For a small solo-preneur business, operating as a sole proprietor is acceptable. It’s certainly easier since there is no paperwork and only requires a Schedule C for taxes. However, its also a riskier proposition. If sued, your personal assets (such as your house) are fair game.
In the 1970’s a new form of business structure called the Limited Liability Company (LLC) emerged that provided business owners with the protection and tax advantages not available to sole proprietorships, and yet are less complicated than corporations.
Because it is a legal entity, LLCs should be set up by qualified professionals such as a lawyer or service that specializes in creating business entities. But it is possible to set up your own LLC.
1) Name your LLC making sure that the name is not in use or trademarked by another company. You can visit the US Patent and Trademark Office to do a name search. Contact your Secretary of State to see if the name is taken by another corporation, and check with your local area business office to find out if the name is being used in your area. You can use a non-trademarked name that is taken by another business if your business does not operate in the same area as the company already using the name. But you’re better off to choose something different and unique. Don’t forget to add LLC or limited liability company to your business name. To make it easier, you can use your given name. Unless your name is John Smith, odds are your name isn’t trademarked or in use by someone else.
2) Decide where to register your LLC business. Many people prefer to set up their LLC in Nevada or Delaware because they have liberal laws regarding corporations. If you go this route, you”l be setting up a foreign LLC (unless you live in Nevada or Delaware) and will need an address and an agent in that state. Most LLC services will provide this for you for a yearly fee. Or check with your state’s rules about setting up an LLC in your home state. You may find its just as easy and affordable.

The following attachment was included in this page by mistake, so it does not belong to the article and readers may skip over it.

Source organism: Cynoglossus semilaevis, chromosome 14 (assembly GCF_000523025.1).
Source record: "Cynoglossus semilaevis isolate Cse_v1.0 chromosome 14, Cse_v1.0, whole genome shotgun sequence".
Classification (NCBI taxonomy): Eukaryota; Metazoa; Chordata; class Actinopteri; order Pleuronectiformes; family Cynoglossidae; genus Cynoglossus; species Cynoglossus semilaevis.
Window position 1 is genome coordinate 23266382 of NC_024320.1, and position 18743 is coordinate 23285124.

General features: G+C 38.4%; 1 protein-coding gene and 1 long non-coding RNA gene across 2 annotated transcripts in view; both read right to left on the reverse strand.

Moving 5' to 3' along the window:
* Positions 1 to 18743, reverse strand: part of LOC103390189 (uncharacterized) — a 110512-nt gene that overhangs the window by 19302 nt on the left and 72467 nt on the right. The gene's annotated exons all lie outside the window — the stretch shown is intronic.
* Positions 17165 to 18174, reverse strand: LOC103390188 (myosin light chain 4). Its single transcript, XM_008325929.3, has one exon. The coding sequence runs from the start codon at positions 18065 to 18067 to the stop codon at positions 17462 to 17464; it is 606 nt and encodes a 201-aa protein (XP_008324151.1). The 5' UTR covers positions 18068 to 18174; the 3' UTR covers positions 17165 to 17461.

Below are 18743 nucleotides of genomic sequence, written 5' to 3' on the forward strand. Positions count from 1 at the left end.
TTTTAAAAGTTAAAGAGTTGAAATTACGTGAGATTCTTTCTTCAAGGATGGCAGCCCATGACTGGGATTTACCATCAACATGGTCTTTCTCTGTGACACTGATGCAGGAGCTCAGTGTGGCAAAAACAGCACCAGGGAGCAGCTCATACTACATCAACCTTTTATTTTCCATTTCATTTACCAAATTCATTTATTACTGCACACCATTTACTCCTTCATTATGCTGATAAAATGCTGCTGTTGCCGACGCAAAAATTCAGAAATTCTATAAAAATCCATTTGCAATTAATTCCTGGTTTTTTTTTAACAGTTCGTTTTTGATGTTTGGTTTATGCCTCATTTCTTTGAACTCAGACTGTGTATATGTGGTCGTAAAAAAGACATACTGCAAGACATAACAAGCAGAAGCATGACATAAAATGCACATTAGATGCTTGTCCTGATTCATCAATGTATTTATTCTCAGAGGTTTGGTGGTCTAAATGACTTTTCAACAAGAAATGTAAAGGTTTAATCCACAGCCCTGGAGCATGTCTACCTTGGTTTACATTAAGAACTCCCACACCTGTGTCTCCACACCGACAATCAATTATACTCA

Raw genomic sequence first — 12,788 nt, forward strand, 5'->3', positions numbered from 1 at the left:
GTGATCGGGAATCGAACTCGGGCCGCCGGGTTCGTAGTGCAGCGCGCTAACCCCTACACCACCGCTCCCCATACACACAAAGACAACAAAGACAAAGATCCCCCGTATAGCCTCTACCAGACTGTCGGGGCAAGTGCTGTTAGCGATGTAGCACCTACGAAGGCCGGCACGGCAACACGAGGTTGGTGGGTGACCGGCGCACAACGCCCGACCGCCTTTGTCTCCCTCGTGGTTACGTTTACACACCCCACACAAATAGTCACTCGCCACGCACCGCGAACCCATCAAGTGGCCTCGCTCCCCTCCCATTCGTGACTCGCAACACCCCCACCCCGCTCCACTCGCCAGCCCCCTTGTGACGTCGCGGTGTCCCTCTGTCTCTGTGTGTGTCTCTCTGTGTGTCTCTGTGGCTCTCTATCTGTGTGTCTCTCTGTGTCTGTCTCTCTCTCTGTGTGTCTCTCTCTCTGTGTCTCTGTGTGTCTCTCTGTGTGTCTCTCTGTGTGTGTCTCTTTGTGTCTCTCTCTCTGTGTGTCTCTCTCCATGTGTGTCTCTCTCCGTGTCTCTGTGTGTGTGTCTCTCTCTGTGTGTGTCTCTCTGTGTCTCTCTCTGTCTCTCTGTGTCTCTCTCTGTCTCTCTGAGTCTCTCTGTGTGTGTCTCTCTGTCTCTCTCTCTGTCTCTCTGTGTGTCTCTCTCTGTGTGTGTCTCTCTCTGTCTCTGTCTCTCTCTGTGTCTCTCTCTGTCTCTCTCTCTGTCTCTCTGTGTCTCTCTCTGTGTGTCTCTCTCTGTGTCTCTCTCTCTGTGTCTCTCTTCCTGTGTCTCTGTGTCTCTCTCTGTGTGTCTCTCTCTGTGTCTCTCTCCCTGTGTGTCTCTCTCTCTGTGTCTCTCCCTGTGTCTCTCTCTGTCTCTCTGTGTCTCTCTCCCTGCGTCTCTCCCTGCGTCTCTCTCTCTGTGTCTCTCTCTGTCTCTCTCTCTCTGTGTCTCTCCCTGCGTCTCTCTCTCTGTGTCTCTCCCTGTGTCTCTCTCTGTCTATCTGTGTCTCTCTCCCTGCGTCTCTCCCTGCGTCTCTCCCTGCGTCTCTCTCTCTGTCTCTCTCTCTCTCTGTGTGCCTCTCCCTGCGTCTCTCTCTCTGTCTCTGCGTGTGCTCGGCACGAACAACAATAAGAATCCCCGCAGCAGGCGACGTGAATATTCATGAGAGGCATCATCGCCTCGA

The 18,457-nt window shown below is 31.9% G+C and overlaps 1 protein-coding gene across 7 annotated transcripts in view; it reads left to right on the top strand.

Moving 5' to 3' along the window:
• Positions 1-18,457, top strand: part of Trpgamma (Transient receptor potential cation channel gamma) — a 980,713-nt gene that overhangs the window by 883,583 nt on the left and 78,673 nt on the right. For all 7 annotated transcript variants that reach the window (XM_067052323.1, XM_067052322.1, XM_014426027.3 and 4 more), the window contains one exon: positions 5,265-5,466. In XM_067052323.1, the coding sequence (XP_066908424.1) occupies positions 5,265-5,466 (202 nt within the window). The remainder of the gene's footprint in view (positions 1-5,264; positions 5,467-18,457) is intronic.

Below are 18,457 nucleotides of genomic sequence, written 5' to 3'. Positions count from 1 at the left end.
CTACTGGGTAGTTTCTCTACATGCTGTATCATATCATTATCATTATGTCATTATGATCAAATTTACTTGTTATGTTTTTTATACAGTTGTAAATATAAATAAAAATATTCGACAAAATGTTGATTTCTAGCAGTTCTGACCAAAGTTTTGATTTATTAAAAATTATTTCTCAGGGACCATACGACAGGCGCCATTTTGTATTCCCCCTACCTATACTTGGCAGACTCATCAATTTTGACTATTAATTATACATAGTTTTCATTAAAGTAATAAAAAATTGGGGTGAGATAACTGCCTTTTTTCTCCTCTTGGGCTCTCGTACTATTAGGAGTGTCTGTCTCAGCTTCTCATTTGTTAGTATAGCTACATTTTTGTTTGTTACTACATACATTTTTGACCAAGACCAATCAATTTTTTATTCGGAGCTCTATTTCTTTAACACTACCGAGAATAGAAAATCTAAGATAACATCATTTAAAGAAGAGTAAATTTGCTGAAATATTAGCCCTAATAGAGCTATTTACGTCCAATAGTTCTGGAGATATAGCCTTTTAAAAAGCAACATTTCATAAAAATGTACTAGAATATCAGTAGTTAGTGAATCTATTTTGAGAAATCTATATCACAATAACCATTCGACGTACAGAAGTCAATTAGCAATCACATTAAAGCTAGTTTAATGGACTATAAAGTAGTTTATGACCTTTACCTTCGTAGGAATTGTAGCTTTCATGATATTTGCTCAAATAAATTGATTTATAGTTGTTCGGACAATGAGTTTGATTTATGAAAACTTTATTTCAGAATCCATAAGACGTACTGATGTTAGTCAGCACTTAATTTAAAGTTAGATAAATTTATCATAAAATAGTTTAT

3) File your Articles of Organization, which include the name of your company, its address and the purpose of the business. Some states may want a list of all the members of the business, as well as the registered agent of the company. In New York and Arizona you’ll need to put a notice in the local newspaper about your intention to form an LLC. You can find templates and forms online, in office stores or in books on LLCs. You may want to hire a lawyer to help you to make sure its done correctly.
4) Write and sign an operating agreement. The operating agreement gives the members’ interests in the business (percentage ownership), their rights and responsibilities and voting power, as well as how profits and losses are allocated, and how meetings are held. All of the business members should sign it. Some states may not require this, but it’s recommended to insure proper protection of the LLC.
5) Create a filing system to organize LLC documents and keep meeting notes, business changes and financial information. Even single person LLCs that don’t have meetings should keep accurate accounts of the money and business decisions.
6) Get needed business permits and licenses as required by your city or county. Also apply for an Employer Identification Number (EIN) which you’ll need for taxes. If you’re a single-person LLC you can operate under your Social Security number and file a Schedule C on your taxes, but then you’ll be missing out on some of the tax benefits that come with completely separating the business from you.
7) Open a business account at the bank. This should be in the LLC’s name and any money used from the account should be for business purposes only. Members can draw salaries from the LLC, but aren’t allowed to directly pay personal bills with LLC money.
Leslie Truex is an ideaphoric writer, speaker, entrepreneur, social worker and mom trying to do it all from the comfort of her home. Since 1998, she's been helping others create careers they love by providing work-at-home information and resources through Work-At-Home Success.
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